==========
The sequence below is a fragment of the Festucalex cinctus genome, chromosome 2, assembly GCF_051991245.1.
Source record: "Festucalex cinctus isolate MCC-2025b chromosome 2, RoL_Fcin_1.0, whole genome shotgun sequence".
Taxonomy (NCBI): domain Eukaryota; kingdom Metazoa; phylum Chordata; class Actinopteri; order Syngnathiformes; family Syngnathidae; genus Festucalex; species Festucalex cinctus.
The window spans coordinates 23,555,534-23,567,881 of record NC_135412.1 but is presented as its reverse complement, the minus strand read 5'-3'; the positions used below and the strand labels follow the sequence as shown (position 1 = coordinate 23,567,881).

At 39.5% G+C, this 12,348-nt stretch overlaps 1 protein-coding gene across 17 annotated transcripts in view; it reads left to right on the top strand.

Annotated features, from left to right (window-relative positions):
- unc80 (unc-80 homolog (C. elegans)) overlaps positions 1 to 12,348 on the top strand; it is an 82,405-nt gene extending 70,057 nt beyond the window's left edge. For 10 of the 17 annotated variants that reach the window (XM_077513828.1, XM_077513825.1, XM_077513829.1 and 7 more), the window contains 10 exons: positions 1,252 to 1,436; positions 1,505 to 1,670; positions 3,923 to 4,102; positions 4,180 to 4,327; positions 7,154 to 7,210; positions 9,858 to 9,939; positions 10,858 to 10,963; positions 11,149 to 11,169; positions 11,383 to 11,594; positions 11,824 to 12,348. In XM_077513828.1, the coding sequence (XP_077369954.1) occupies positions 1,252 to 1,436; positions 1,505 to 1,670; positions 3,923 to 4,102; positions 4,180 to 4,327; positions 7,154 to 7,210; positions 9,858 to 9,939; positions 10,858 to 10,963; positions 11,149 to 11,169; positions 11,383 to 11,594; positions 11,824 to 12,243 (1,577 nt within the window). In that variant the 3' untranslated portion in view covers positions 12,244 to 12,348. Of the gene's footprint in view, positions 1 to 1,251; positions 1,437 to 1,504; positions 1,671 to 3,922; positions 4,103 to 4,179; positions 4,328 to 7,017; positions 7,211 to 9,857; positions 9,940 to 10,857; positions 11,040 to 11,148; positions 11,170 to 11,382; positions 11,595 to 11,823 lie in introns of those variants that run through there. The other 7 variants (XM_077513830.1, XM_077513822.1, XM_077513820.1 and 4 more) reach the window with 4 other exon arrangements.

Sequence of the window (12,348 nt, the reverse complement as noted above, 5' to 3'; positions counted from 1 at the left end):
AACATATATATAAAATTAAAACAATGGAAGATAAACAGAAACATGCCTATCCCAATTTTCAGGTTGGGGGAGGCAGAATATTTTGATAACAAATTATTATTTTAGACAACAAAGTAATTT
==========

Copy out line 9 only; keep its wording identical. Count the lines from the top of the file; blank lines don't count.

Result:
AACATATATATAAAATTAAAACAATGGAAGATAAACAGAAACATGCCTATCCCAATTTTCAGGTTGGGGGAGGCAGAATATTTTGATAACAAATTATTATTTTAGACAACAAAGTAATTT